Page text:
Read Full Story The Harvard Art Museums are pleased to announce the appointment of Ethan Lasser as Margaret S. Winthrop Associate Curator of American Art, effective Sept. 18, 2012. Lasser will join the Art Museums’ Division of European and American Art.Lasser’s innovative work as a curator and academic experience align well with the Art Museums’ teaching and research mission. From 2007 to the present, Lasser has been curator of the Chipstone Foundation in Milwaukee, Wisconsin, a research institute committed to advancing progressive scholarship in American art through exhibitions, publications, teaching, and public programming. In 2008, he reinstalled the foundation’s permanent galleries at the Milwaukee Art Museum, a 13,000-square-foot exhibition space for American paintings and decorative arts. He has also served as adjunct professor in the Department of Art History at the University of Wisconsin–Madison, where he initiated the Object Lab, a summer program for undergraduates focused on teaching American art and craft history through hands-on research with artifacts. Lasser is currently developing two new exhibitions—The Practice and Poetics of Repair and Makers: Craft and Industry in American Art—both of which explore his interest in art-making processes and materiality. Lasser, who graduated magna cum laude from Williams College, has a Ph.D. in art history from Yale University.“Ethan’s pursuit of new approaches to American art through provocative exhibitions and in-gallery teaching experiences make him a timely addition to the curatorial team during this pivotal period in the Harvard Art Museums’ growth,” said Thomas W. Lentz, Elizabeth and John Moors Cabot Director of the Harvard Art Museums. “He is already establishing his presence, contributing work on the plans for the reinstallation of the American collection in the galleries of our new facility.”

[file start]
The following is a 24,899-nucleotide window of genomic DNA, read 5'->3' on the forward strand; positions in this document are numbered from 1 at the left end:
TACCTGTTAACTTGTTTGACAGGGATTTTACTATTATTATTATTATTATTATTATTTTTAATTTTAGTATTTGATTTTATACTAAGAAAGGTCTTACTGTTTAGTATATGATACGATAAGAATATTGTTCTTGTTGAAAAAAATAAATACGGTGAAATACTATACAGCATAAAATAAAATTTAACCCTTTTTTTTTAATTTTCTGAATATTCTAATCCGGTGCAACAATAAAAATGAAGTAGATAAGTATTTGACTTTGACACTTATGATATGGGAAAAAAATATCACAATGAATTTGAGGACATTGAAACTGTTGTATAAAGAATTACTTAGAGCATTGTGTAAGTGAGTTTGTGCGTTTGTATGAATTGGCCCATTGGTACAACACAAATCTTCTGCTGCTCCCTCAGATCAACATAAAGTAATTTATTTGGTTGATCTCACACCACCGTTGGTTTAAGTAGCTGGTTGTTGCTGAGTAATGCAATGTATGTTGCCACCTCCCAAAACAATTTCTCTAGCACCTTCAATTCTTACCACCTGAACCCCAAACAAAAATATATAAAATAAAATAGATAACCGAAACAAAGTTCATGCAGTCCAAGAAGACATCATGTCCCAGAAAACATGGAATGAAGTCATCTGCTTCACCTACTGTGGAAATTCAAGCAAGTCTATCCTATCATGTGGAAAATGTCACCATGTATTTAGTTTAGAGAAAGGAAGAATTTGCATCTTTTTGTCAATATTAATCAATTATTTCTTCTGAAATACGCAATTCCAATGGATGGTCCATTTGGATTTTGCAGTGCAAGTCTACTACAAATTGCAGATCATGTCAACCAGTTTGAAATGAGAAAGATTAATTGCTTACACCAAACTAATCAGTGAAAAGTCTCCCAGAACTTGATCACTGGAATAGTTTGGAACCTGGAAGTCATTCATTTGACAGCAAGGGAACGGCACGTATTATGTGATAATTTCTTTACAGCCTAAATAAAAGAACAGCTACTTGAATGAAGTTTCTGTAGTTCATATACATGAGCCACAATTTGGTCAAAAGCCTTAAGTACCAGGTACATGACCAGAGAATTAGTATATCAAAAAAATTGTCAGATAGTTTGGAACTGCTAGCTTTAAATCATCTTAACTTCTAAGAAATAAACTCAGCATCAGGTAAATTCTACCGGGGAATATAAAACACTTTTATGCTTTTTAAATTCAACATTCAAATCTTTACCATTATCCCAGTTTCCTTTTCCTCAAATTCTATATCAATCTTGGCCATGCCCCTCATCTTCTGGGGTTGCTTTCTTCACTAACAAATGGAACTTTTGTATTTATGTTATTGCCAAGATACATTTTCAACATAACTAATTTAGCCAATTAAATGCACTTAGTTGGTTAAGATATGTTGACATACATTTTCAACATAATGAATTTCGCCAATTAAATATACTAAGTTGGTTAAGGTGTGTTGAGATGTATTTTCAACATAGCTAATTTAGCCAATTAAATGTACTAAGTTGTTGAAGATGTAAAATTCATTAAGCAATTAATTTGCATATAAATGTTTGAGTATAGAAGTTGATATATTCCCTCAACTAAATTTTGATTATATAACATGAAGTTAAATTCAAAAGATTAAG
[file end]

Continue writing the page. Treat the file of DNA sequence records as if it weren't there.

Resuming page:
Last Updated: 15th August, 2020 06:25 IST Hoge In Four-way Tie For Wyndham Lead After Two Rounds Tom Hoge maintained a share of the lead Friday at the Wyndham Championship, this time alongside Si Woo Kim, Talor Gooch and Billy Horschel Tom Hoge maintained a share of the lead Friday at the Wyndham Championship, this time alongside Si Woo Kim, Talor Gooch and Billy Horschel.Hoge, tied for the first-round lead with Harold Varner III and Roger Sloan, kept in front with a steady 2-under 68 to get to 10-under par.Hoge, whose best-ever tour finish was a second at The Greenbrier this season, was asked what it would take for his first PGA Tour win.“There’s a lot to that question,” he said.The answer could be as simple as regaining his first-round form when he had seven birdies, an eagle and one par. This time, Hoge was more up and down with five birdies and three bogeys.Kim, whose first tour victory came here in 2016 and made history a year later as the youngest-ever winner of The Players Championship, shot a 65 to move up.Kim got it going on the front nine (his final nine) after starting with nine consecutive pars. He had six bogeys coming in, including the final two holes to move on top.Kim’s approach shots down the stretch were on target — his final five birdie putts were all from 12 feet or closer.He said the rough at Sedgefield Country Club was “more sticky and deep” this year.“It helps more to hit fairway, that’s really important,” Kim said. “That’s why I hit it more, try to focus on ,,, the fairway.”Like Hoge, the 28-year-old Gooch is seeking his first tour victory. Like Kim, Gooch shot 65 to get into the foursome on top.It was the first time on tour Gooch, who opened with a 65, had multiple rounds that low in the same event. He had six birdies, including two of his final three holes, to move up.“Anytime you shoot 65, it does’t matter who, what, when, where, why, you’ve done some good,” he said.Horschel shot 64 and had birdies on four of last six holes, including a tricky 7-footer on his final one, the ninth, to join the lead group. Horschel won the 2014 FedEx Cup and said this time of year charges him up.“I like it when the pressure’s on and everyone’s looking at you and you need to step up and doing something special,” he said.The four were a stroke ahead of Harris English (67) , Varner (69), Andrew Landry (65), Doc Redman (64) and British Open champ Shane Lowry, who shot a 63 to tie for Friday’s low round with Jason Kokrak.Lowry did not get to defend his major when the tournament was cancelled due to the global pandemic. He also entered the week at 131 in FedEx Cup points, outside of the upcoming playoffs.After a bogey on his second hole, Lowry had six birdies and an eagle to move into contention.“Obviously, I’m outside the FedEx Cup number and out of Boston next week, so I need to keep playing some good golf and try and polish off a good week,” he said.Kokrak was in a group of seven one shot further back along with past Wyndham champ Webb Simpson, who shot his second straight 66.Those three strokes back included Patrick Reed (68), Paul Casey (66) and Tommy Fleetwood (64).A pair of major champions in the thick of last week’s PGA Championship in Brooks Koepka and Justin Rose did not make the cut.Koepka had a 70, including a triple-bogey 7 on the 10th hole, to finish at 2-over, 12 shots behind. Rose rallied to a 67 after an opening 73, but his even-par was not enough to continue.“Not physically tired, more mentally,” said Koepka, who’s played in sixth straight tournaments with the playoffs ahead. “But I’ve got the weekend off.”___Divots: Due to expected bad weather in the area Saturday, the players will go off in threesomes on the first and 10th tees starting at 7 a.m. … Jim Furyk had a 56-foot eagle and a 20-foot birdie on consecutive holes to make a late charge for the cut. But he finished at 1-under, two away from playing the weekend. … Russell Knox started the week 137 in FedEx points and didn’t help himself with a 3-over 73 Thursday. He recovered with a 64 and is projected in the final playoff spot at 125. … Rafa Cabrera Bello got a long look at birdie on No. 7 — a very long look. His putt moved to edge and took more than the allowed 15 seconds before finally dropping in. Bello talked with a tour official and his putt stood.Image credits: AP Associated Press Television News SUBSCRIBE TO US First Published: 15th August, 2020 06:25 IST WATCH US LIVE FOLLOW US Written By COMMENT LIVE TV